More than a century ago, a scared citizen wrote an emotional letter, begging not to be deported from his beloved native country, Germany.
The letter was signed Friedrich Trump, and his grandson Donald Trump would go on to become President of the United States of America.
This week, the emotional letter has been circulating through social media, attracting comments on Twitter about the irony between the current US president's tough public stance on immigration and the deportation of illegal immigrants, and his own immigrant past.
According to reports, Friedrich had emigrated from Germany to the USA in 1885 aged 16 to escape poverty.
On a trip home to Kallstadt in 1901 he met and married his wife Elizabeth Christ and took her back to the US. She became homesick in New York, so they returned to live in Germany.
However, he failed to notify authorities of his initial departure from Germany, and did not complete his mandatory military service.
Last year Roland Paul, a historian from Rhineland-Palatinate found the royal decree ordering Friedrich Trump to leave Bavaria and never return, in the local archives.
“Friedrich Trump emigrated from Germany to the USA in 1885. However, he failed to de-register from his homeland and had not carried out his military service, which is why the authorities rejected his attempt at repatriation," he told the German tabloid Bild.
The document was issued in February 1905, giving Friedrich Trump eight weeks to leave, or else be deported.
"If they had accepted him back at that time in 1905, Donald Trump wouldn't be in the US - in fact, he wouldn't exist..."
In an attempt to overturn the royal decree, Friedrich wrote a letter to Prince Regent Luitpold, begging to be allowed to stay.
"We were confronted all at once, as if by a lightning strike from fair skies, with the news that the High Royal State Ministry had decided that we must leave our residence in the Kingdom of Bavaria," Friedrich Trump wrote.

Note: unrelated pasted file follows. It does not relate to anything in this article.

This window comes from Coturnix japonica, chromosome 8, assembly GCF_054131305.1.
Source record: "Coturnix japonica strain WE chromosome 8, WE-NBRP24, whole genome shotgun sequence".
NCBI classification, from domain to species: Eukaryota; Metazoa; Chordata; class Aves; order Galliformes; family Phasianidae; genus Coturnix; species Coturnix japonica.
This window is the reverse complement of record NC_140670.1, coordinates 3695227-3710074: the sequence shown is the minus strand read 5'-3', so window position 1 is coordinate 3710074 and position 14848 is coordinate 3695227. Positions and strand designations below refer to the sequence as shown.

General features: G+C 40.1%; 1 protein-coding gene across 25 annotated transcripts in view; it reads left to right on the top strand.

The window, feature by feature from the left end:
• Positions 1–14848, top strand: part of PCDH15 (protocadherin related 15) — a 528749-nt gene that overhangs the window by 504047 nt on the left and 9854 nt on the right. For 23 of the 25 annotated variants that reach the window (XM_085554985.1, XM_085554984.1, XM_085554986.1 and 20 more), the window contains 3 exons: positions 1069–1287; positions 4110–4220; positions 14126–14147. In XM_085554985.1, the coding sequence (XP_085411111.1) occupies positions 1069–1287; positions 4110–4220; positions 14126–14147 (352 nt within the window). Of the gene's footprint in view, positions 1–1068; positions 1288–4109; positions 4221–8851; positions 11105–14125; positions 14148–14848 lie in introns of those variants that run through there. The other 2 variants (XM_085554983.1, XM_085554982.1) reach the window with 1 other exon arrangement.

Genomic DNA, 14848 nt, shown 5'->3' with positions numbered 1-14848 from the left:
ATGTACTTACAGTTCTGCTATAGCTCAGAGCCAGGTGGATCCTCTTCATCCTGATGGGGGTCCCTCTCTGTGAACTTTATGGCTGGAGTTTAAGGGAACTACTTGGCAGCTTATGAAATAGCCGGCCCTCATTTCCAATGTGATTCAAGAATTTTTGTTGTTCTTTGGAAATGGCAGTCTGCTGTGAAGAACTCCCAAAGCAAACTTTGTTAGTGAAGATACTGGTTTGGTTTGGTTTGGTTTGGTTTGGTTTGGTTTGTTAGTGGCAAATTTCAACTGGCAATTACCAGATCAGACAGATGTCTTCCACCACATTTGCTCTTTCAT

"We were paralyzed with fright; our happy family life was tarnished. My wife has been overcome by anxiety, and my lovely child has become sick.
"Why should we be deported? This is very, very hard for a family."
The prince rejected his appeal, and Friedrich left Germany with his wife and daughter on 1 July 1905 - when Elizabeth was three months pregnant with Donald Trump's father Fred.
Fred was born in the US, where he later met Donald Trump's mother, Mary Anne MacLeod.
"If they had accepted him back at that time in 1905, Donald Trump wouldn't be in the US - in fact, he wouldn't exist," the historian, Paul tells CNN.
"Trump talks against illegal immigration, so I think he should remember his own family story from time to time."
Here is the full text of the letter, translated from German by Austen Hinkley and published by Harper's Magazine:
Most Serene, Most Powerful Prince Regent! Most Gracious Regent and Lord!
I was born in Kallstadt on March 14, 1869. My parents were honest, plain, pious vineyard workers. They strictly held me to everything good — to diligence and piety, to regular attendance in school and church, to absolute obedience toward the high authority.
After my confirmation, in 1882, I apprenticed to become a barber. I emigrated in 1885, in my sixteenth year. In America I carried on my business with diligence, discretion, and prudence. God’s blessing was with me, and I became rich. I obtained American citizenship in 1892. In 1902 I met my current wife. Sadly, she could not tolerate the climate in New York, and I went with my dear family back to Kallstadt.
The town was glad to have received a capable and productive citizen. My old mother was happy to see her son, her dear daughter-in-law, and her granddaughter around her; she knows now that I will take care of her in her old age.
But we were confronted all at once, as if by a lightning strike from fair skies, with the news that the High Royal State Ministry had decided that we must leave our residence in the Kingdom of Bavaria. We were paralyzed with fright; our happy family life was tarnished. My wife has been overcome by anxiety, and my lovely child has become sick.
Why should we be deported? This is very, very hard for a family. What will our fellow citizens think if honest subjects are faced with such a decree — not to mention the great material losses it would incur. I would like to become a Bavarian citizen again.
In this urgent situation I have no other recourse than to turn to our adored, noble, wise, and just sovereign lord, our exalted ruler His Royal Highness, highest of all, who has already dried so many tears, who has ruled so beneficially and justly and wisely and softly and is warmly and deeply loved, with the most humble request that the highest of all will himself in mercy deign to allow the applicant to stay in the most gracious Kingdom of Bavaria.
Your most humble and obedient,